Topoi 13 (2):71--78 (1994)
The intuitionistic conception of truth defended by Dummett, Martin Löf and Prawitz, according to which the notion of proof is conceptually prior1 to the notion of truth, is a particular version of the epistemic conception of truth. The paradox of knowability (first published by Frederic Fitch in 1963) has been described by many authors2 as an argument which threatens the epistemic, and the intuitionistic, conception of truth. In order to establish whether this is really so, one has to understand what the epistemic conception of truth really is. So I shall start inpart I with a description of the matter at issue between theepistemic conception of truth and the opposite position, therealistic conception of truth. Inpart II I shall very briefly describe the paradox. Inpart III I shall try to answer the question which appears in the title of this paper: What can we learn from the paradox of knowability?. My conclusion will be that the paradox of knowability is not a refutation of the epistemic conception of truth, but helps us to better formulate (and understand) such a view.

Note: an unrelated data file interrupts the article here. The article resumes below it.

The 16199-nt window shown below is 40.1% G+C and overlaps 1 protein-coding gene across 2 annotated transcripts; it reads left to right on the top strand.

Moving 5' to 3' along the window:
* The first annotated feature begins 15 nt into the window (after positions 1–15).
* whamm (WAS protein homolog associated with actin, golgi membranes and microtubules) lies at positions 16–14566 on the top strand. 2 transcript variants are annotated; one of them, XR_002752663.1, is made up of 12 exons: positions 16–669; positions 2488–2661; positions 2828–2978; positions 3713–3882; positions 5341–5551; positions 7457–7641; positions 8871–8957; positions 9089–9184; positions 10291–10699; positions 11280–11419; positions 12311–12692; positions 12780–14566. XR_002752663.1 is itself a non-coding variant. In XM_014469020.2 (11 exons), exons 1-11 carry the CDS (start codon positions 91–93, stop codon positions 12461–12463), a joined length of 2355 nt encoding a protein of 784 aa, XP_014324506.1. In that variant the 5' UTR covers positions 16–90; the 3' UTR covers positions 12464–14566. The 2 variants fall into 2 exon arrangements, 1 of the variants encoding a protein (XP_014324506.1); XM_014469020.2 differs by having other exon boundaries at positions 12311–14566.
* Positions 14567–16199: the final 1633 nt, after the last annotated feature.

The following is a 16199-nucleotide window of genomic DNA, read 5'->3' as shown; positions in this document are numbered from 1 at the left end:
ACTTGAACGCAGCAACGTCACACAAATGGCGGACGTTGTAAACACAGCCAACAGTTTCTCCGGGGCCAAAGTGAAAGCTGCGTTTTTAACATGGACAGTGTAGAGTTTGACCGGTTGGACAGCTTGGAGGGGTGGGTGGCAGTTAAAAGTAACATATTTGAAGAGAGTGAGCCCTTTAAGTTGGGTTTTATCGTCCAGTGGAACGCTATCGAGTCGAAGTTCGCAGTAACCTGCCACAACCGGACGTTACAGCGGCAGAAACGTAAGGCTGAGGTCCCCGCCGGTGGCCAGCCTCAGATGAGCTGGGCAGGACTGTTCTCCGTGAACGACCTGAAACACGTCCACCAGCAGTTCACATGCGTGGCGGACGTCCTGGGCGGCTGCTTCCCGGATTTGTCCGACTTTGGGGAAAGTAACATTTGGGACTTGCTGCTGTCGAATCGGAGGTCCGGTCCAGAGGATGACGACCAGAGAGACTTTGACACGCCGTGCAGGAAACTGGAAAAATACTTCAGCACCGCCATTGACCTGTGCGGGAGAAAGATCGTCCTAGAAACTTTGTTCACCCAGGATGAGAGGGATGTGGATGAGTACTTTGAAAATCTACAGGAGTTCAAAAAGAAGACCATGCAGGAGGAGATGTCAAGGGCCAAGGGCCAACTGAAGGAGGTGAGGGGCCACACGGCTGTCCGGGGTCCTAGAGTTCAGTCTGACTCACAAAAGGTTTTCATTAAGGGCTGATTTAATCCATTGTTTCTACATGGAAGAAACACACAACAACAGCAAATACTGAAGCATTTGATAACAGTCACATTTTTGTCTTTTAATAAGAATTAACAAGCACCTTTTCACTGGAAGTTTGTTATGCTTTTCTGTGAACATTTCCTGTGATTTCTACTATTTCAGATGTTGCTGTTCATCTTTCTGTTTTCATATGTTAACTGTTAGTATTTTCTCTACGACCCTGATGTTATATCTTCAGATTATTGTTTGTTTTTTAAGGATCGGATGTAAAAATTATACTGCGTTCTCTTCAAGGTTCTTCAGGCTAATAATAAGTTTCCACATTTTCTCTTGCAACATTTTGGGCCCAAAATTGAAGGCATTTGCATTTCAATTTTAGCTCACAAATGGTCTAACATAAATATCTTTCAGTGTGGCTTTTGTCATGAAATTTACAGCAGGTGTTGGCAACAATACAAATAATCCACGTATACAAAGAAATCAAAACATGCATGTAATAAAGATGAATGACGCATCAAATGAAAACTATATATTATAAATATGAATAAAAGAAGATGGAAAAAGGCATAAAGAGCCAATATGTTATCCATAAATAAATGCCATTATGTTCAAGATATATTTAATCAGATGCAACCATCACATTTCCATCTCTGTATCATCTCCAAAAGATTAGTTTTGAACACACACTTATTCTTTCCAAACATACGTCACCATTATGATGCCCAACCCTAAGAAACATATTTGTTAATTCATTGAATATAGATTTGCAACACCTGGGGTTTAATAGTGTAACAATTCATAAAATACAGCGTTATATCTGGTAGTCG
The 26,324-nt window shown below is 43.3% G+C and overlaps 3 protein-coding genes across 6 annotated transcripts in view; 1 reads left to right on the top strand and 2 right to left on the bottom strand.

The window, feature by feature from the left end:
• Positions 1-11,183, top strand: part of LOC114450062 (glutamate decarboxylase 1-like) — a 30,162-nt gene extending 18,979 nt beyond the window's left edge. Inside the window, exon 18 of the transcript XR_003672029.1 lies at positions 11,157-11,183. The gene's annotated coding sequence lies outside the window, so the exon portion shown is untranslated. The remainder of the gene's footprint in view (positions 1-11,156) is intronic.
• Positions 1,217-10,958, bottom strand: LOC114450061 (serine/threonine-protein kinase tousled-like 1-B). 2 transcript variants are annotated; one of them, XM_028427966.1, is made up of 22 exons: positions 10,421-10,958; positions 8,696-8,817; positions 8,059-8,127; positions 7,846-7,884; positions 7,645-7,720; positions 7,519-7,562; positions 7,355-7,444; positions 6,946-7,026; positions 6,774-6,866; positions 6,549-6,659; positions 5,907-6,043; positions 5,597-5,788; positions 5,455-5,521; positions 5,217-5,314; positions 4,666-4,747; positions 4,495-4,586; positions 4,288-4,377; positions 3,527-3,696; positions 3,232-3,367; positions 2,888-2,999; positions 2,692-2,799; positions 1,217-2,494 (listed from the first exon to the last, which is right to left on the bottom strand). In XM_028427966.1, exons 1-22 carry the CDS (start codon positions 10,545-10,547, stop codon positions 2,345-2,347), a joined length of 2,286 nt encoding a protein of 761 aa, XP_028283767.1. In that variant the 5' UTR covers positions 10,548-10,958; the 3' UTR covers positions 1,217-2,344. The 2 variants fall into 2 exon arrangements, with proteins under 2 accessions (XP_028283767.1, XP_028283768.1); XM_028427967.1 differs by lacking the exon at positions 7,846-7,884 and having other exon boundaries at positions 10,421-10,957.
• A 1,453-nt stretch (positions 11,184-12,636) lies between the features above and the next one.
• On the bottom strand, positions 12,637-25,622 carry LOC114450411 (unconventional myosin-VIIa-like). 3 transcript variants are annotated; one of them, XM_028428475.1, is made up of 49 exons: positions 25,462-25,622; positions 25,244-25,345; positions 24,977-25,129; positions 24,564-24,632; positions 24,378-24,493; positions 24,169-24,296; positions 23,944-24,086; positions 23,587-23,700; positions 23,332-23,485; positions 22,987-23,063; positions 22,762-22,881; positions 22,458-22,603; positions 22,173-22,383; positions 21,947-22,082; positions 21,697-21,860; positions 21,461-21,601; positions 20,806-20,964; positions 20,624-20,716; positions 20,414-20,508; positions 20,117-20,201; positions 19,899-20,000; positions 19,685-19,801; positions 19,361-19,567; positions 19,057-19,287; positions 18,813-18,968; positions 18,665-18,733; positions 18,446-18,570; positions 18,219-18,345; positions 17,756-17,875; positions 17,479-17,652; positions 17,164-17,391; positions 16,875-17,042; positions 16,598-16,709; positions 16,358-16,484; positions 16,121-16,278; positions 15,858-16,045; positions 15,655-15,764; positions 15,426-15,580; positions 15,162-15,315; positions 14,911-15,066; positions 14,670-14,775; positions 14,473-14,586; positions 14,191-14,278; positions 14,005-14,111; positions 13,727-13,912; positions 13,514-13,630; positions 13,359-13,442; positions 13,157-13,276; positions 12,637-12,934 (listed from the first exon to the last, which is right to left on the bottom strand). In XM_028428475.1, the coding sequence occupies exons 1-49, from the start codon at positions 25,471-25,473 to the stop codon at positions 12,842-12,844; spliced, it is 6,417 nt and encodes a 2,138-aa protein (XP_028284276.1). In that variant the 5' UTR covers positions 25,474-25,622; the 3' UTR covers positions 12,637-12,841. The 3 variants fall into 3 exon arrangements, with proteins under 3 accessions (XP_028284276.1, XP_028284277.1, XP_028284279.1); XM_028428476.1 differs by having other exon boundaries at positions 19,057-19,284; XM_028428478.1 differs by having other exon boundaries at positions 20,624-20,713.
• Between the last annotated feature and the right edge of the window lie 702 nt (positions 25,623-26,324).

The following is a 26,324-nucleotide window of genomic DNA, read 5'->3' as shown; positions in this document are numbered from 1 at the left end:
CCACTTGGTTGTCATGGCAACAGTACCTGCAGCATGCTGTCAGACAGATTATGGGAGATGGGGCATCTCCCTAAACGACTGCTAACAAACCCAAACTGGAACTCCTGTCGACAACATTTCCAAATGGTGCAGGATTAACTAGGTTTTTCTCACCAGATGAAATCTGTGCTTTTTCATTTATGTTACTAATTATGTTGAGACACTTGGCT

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References found in this work BETA
A Logical Analysis of Some Value Concepts.Frederic B. Fitch - 1963 - Journal of Symbolic Logic 28 (2):135-142.
Citations of this work BETA
From the Knowability Paradox to the Existence of Proofs.W. Dean & H. Kurokawa - 2010 - Synthese 176 (2):177 - 225.
Knowability and Bivalence: Intuitionistic Solutions to the Paradox of Knowability.Julien Murzi - 2010 - Philosophical Studies 149 (2):269-281.
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